The publication Field Notes published by Wetland Studies and Solutions, Inc. (“WSS”) has an article in its September 7th edition describing several United States Environmental Protection Agency (“EPA”) Clean Water Act storm water permit oversight inspections in the State of Virginia.

WSS is a natural resources consulting firm based in Northern Virginia.

States that have been delegated the ability to implement and enforce Clean Water Act National Pollution Discharge Elimination System permitting requirements generally have primary authority to undertake these activities. I am assuming Virginia has been delegated such Clean Water Act authority. However, EPA generally retains the authority to undertake enforcement action in a given state despite such delegation. Therefore, EPA sometimes undertakes oversight activities in delegated states.

EPA oversight activities (inspections/enforcement) periodically occur in Arkansas despite its receipt of delegation of various environmental media programs.

The September Field Notes article provides an opportunity to identify (at least in this instance) what were considered key potential violations/areas of interest to EPA (at least in this EPA Region) in regards to Clean Water Act Storm Water permit compliance.

The Field Notes article states the focus of the EPA inspections was Storm Water Pollution Plan Prevention (“SWPPP”) compliance, permit postings, and overall site condition compliance.

The article notes in response to the question “What were the biggest issues?”,

The inspectors were most concerned with continuity between the plans and current site conditions, specifically modifications (redlines) reflecting field changes to erosion and sediment control and storm water management BMPs.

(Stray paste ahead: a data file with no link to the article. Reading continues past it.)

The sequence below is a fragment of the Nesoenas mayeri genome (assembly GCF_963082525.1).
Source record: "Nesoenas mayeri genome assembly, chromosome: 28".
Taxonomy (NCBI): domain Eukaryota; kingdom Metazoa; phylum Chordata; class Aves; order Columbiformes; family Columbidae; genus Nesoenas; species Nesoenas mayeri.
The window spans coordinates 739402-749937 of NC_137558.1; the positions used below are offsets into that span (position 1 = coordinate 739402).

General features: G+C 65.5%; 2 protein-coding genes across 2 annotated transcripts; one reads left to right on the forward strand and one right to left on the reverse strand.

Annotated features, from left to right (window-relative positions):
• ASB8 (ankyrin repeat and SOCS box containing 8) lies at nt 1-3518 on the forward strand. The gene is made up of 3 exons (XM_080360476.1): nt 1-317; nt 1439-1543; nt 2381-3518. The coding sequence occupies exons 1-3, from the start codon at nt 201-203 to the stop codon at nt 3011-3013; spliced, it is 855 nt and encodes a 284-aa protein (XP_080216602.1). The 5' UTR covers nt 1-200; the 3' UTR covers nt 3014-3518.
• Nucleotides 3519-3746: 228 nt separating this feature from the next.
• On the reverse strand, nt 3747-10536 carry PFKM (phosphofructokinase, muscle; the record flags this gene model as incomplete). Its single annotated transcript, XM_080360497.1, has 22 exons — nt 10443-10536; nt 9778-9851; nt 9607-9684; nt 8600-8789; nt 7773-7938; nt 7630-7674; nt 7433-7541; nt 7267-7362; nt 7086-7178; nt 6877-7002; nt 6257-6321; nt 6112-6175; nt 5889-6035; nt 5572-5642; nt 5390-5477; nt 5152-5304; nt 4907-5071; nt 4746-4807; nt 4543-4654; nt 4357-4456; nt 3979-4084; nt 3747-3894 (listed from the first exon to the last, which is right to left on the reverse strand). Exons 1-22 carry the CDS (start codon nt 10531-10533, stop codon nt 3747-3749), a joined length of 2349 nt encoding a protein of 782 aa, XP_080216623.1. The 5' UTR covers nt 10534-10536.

The article also notes that in reviewing the Storm Water Pollution Prevention Plans, the EPA inspectors considered these questions:

  • Was the Pollution Prevention (P2) plan included and complete?
  • Was the Record of Land Disturbance accurate and kept up-to-date?
  • Were inspections thorough, complete, and representative of on-site conditions?
  • Were site plans updated to reflect current site conditions?

Deficiencies noted in the field were stated to have been primarily related to P2 issues listed as:

  • Inadequate concrete washout liners;
  • Hazardous and toxic chemicals (gas, hydraulic fluid, oils, epoxy, etc.) left in unprotected areas of the site
  • Dried concrete piles sitting around foundation walls;
  • Paint cans discarded in dumpsters instead of proper receptacles;
  • Masonry components left out uncovered; and
  • Evidence of minor fuel spills on the ground at fueling stations.

EPA is stated to have followed a procedure for an out-of-compliance site which involved sending an interim report to the permittee contractor/developer. The permittees were provided an opportunity for comments and documentation of corrective actions taken. These actions were stated to have been incorporated in the official EPA report completed four to six months later.